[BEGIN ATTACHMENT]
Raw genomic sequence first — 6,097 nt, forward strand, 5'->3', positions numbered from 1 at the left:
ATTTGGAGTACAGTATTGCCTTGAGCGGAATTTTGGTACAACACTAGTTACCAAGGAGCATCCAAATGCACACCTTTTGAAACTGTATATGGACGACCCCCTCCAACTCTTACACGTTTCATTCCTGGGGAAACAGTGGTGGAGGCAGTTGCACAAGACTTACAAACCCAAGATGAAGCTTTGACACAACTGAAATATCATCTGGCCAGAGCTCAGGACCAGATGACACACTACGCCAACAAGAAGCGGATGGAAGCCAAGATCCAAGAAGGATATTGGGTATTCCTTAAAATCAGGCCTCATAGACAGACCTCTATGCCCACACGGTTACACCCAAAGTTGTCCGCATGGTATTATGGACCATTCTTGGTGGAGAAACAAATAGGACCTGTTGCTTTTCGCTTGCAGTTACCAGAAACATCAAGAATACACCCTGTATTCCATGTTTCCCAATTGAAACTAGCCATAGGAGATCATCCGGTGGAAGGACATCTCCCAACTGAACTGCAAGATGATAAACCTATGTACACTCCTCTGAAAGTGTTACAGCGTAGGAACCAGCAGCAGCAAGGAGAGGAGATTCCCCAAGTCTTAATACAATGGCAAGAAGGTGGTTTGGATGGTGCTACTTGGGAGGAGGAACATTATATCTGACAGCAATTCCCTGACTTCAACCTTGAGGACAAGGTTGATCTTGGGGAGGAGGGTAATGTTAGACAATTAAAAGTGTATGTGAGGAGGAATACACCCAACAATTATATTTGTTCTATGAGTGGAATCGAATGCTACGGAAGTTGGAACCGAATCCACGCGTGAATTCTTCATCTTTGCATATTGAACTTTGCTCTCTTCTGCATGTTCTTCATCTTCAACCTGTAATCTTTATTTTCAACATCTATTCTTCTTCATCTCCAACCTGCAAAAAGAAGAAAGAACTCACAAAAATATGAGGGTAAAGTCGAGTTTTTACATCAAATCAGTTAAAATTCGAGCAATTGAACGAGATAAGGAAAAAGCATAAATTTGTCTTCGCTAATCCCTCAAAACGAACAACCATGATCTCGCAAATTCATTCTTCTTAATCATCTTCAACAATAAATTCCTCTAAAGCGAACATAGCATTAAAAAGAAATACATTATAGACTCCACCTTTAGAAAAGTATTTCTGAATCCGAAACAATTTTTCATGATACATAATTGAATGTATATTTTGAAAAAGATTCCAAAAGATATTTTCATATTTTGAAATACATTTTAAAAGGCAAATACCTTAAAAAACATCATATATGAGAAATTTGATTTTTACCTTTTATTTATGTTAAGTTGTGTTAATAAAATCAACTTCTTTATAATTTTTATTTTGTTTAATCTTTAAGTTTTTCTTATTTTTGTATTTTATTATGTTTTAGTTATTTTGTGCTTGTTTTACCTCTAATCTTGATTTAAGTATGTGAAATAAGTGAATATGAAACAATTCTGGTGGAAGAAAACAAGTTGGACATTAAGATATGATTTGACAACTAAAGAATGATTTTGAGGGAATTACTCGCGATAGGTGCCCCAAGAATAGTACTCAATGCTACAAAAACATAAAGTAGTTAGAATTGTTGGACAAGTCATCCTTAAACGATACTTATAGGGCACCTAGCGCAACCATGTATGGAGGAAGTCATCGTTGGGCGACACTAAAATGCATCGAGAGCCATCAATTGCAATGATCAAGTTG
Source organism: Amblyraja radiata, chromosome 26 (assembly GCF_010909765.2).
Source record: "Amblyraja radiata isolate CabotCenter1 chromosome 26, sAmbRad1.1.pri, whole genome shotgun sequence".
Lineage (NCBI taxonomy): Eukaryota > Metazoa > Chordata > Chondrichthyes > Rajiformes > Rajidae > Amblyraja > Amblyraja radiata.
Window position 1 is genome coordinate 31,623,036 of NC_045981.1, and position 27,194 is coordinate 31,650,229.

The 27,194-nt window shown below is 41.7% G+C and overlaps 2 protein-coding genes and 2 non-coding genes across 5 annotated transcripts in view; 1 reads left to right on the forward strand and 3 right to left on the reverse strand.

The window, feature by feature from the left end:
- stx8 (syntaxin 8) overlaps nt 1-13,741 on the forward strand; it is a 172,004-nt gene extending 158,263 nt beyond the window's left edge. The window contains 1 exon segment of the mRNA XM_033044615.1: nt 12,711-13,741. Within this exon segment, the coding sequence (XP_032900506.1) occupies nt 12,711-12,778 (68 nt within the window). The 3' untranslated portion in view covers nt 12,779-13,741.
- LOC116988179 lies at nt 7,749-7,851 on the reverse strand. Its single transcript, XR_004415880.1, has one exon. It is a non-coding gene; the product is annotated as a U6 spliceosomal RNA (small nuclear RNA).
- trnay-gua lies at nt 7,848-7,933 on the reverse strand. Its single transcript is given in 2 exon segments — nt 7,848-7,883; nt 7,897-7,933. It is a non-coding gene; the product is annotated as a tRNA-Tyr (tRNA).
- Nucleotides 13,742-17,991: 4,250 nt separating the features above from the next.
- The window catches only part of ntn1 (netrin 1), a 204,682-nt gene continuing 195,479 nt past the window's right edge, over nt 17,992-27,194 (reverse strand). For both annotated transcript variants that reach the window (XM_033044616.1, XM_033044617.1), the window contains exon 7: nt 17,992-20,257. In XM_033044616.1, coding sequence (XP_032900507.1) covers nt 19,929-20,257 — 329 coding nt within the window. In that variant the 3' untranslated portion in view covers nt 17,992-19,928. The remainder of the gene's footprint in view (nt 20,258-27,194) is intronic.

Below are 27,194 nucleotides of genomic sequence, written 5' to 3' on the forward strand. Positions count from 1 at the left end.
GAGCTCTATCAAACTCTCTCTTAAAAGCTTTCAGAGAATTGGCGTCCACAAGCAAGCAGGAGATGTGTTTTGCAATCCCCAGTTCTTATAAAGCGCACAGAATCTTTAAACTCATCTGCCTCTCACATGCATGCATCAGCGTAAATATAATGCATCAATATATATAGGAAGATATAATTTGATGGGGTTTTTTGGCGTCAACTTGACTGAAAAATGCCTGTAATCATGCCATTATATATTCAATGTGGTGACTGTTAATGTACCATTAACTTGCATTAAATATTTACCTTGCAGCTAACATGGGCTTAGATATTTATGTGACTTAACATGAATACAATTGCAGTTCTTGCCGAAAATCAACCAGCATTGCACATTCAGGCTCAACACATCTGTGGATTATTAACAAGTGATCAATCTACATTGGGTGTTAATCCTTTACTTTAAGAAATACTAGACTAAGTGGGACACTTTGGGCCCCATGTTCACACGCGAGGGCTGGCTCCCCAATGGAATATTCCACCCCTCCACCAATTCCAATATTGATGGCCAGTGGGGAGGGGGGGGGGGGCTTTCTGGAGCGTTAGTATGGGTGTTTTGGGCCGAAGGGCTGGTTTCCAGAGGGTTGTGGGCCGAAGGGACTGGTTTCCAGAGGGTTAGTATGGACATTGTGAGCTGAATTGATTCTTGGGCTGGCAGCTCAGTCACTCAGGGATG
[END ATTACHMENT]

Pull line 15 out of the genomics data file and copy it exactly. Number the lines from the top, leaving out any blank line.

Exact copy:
GAGCTCTATCAAACTCTCTCTTAAAAGCTTTCAGAGAATTGGCGTCCACAAGCAAGCAGGAGATGTGTTTTGCAATCCCCAGTTCTTATAAAGCGCACAGAATCTTTAAACTCATCTGCCTCTCACATGCATGCATCAGCGTAAATATAATGCATCAATATATATAGGAAGATATAATTTGATGGGGTTTTTTGGCGTCAACTTGACTGAAAAATGCCTGTAATCATGCCATTATATATTCAATGTGGTGACTGTTAATGTACCATTAACTTGCATTAAATATTTACCTTGCAGCTAACATGGGCTTAGATATTTATGTGACTTAACATGAATACAATTGCAGTTCTTGCCGAAAATCAACCAGCATTGCACATTCAGGCTCAACACATCTGTGGATTATTAACAAGTGATCAATCTACATTGGGTGTTAATCCTTTACTTTAAGAAATACTAGACTAAGTGGGACACTTTGGGCCCCATGTTCACACGCGAGGGCTGGCTCCCCAATGGAATATTCCACCCCTCCACCAATTCCAATATTGATGGCCAGTGGGGAGGGGGGGGGGGGCTTTCTGGAGCGTTAGTATGGGTGTTTTGGGCCGAAGGGCTGGTTTCCAGAGGGTTGTGGGCCGAAGGGACTGGTTTCCAGAGGGTTAGTATGGACATTGTGAGCTGAATTGATTCTTGGGCTGGCAGCTCAGTCACTCAGGGATG